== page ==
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Home > Blog > June 2014 > Friday Five: John Waters

Now that you've been properly introduced, get ready for some fun.

The "King of Bad Taste", "Sultan of Sleaze", and "Pope of Trash" (allegedly coined with affection and admiration by William S. Burroughs) will be (dis)gracing us with his pleasure this evening for a SOLD OUT Author Event (on Friday the 13th, no less)! If you've never seen John Waters live and in person before, well, it's more subversive than showtunes, that's for sure!

Luckily the interviewing and moderating duties will be under control from fellow author Wesley Stace (a.k.a. singer-songwriter John Wesley Harding).

So what brings Mr. Waters up I-95 from Baltimore to our fair city? Well, the legendary cult filmmaker has been doing a bunch of traveling lately—hitchhiking to be exact. After thumbing a ride thousands of miles, he decided to write a book about his Americana adventures, aptly titled Carsick.

Take a look and listen as Mr. Waters records an excerpt for the audiobook companion.


 

Usually I would highlight some of Waters' films at this point, but we only seem to have a few of his more mainstream movies in our catalog (Shhh! Don't tell him tonite! Maybe we can rectify this huge oversight in our collections?! I'd even be willing to give the Free Library my copy of Pink Flamingos!)

Instead, here's a "Friday Five" of some Waters' film favs and inspirations, all Criterion Collection selections, natch!

The Naked Kiss The Naked Kiss (1964)

A pure pulp exploitation film here: A former prostitute, hoping to fit into mainstream society, moves to an all-American suburb, but her past comes back to haunt her. Taboo topics are taken and mixed into a gritty and serious looking film, tempered with a good amount of dark humor. There's also a musical number.

Special Features: The original theatrical trailer, interviews with director Samuel Fuller, and booklet illustrations by underground cartoonist and illustrator Daniel Clowes.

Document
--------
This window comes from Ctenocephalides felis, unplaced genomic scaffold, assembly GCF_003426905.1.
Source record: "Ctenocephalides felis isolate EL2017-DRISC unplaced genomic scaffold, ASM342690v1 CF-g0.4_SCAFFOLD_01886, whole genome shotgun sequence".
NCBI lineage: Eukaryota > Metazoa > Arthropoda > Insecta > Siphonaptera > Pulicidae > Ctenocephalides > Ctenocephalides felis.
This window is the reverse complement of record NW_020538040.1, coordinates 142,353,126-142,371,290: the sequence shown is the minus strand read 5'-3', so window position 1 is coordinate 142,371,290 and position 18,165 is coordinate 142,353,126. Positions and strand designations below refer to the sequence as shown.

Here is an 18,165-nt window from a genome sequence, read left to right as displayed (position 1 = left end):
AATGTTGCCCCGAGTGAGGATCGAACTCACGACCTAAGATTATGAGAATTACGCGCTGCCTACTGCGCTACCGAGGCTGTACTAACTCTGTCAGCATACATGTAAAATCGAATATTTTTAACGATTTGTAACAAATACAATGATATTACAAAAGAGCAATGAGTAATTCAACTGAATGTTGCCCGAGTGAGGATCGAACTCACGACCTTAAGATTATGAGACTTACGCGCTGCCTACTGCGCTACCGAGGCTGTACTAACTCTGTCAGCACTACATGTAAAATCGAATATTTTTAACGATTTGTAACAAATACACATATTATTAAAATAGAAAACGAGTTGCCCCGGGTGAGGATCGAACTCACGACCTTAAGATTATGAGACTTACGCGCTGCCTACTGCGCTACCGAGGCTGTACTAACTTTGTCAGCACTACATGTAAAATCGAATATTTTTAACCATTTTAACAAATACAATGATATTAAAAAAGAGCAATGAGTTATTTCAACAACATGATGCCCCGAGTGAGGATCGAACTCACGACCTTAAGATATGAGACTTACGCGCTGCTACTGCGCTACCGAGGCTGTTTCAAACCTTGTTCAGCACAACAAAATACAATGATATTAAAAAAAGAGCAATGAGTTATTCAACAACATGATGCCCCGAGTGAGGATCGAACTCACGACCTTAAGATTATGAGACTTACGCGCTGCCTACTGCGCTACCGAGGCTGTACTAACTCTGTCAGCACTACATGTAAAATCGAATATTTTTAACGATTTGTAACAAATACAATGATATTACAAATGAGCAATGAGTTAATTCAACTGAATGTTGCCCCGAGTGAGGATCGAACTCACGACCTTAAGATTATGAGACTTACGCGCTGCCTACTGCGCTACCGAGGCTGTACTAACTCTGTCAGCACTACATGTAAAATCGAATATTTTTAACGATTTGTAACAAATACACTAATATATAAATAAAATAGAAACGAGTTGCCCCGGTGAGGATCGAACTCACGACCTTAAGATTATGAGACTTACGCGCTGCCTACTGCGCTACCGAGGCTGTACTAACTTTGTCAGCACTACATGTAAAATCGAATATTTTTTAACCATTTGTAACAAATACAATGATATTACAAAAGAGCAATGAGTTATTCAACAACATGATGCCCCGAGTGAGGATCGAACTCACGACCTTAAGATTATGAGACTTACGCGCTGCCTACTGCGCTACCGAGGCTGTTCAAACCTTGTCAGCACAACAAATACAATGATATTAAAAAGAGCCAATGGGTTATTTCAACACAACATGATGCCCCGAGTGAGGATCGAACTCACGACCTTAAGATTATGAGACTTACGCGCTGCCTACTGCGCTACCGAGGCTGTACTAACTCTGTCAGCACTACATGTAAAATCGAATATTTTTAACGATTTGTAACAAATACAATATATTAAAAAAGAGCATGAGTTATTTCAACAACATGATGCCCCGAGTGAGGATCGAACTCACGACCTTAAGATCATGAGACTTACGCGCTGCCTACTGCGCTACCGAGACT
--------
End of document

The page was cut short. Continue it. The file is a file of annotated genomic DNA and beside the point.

The Honeymoon Killers The Honeymoon Killers (1969)

Based on the true crime Lonely Hearts Killers case of 1949, this lurid tale of crazy killer couple Martha and Ray is a disturbing drama showing the ugly side of love (or the illusion of it). The dramatic black and white cinematography and dim lighting keep the mood foreboding throughout and transforms a trashy film into a low budget masterpiece.

Special Features: Interview with writer/director Leonard Kastle, original theatrical trailer, and newspaper clippings and photos from the true crime case.

8 1/2 8 1/2 (1963)

Possibly Federico Fellini's most well-known work, 8 1/2 is a film inside a film about the making of a film. Confused? Sure you are, it's a foreign art film! But trust me, just sit back and watch the beautifully weird dream-like world that unspools from the screen and you'll see what all the fuss is about.

Special Features:
High-definition digital transfer of restored film, documentaries galore, the lost alternate ending, rare behind-the-scenes photos, and even an intro from filmmaker Terry Gilliam.

Sawdust and Tinsel Sawdust and Tinsel (1953)

Another art house film, this time from auteur Ingmar Bergman. The battle of the sexes has never been as unsettling on screen as in Sawdust and Tinsel. The story of the charged relationship between a turn-of-the-century traveling circus owner  and his performer girlfriend, the film features dreamlike detours and twisted psychosexual power plays.

Special Features: Video introduction by Bergman from 2003, new and improved English subtitle translation, and five minutes of material not included in previous U.S. editions.


All That Heaven Allows All That Heaven Allows (1955)

1950's subverted morals play out on screen when a well-off widow falls in love with her ruggedly handsome and much younger gardener (played by Rock Hudson), causing a gossipy scandal with her children and the conservative small town where they reside. Hollywood melodrama in it's highest form.

Special Features: Excerpts from Behind the Mirror: A Profile of Douglas Sirk, a 1979 BBC documentary featuring rare interview footage with the director.

As a bonus "Friday Five", being that John Waters is a never-ending spring of wit and wisdom, here's some sage advice to live your life by:

“It wasn't until I started reading ... that I discovered you could be insane and happy and have a good life without being like everybody else.”
(and trust us, he LOVES books, just check out his personal library!).

“True success is figuring out your life and career so you never have to be around jerks.” - from Role Models

"Get more out of life. See a fucked up movie."

"Cheer up. You never know — maybe something awful will happen tomorrow." - from Shock Value

“We need to make books cool again. If you go home with somebody and they don't have books, don't fuck them.”

Tags: Friday Five, Recommendations, author events, film

Carsick by John Waters
Carsick by John Waters
John Waters in his home library
John Waters in his home library
John Waters shaking hands with Philly expat David Lynch outside of Bob’s Big Boy restaurant in Los Angeles, 1979. Best. Picture. EVER!
John Waters shaking hands with Philly expat David Lynch outside of Bob’s Big Boy restaurant in Los Angeles, 1979. Best. Picture. EVER!
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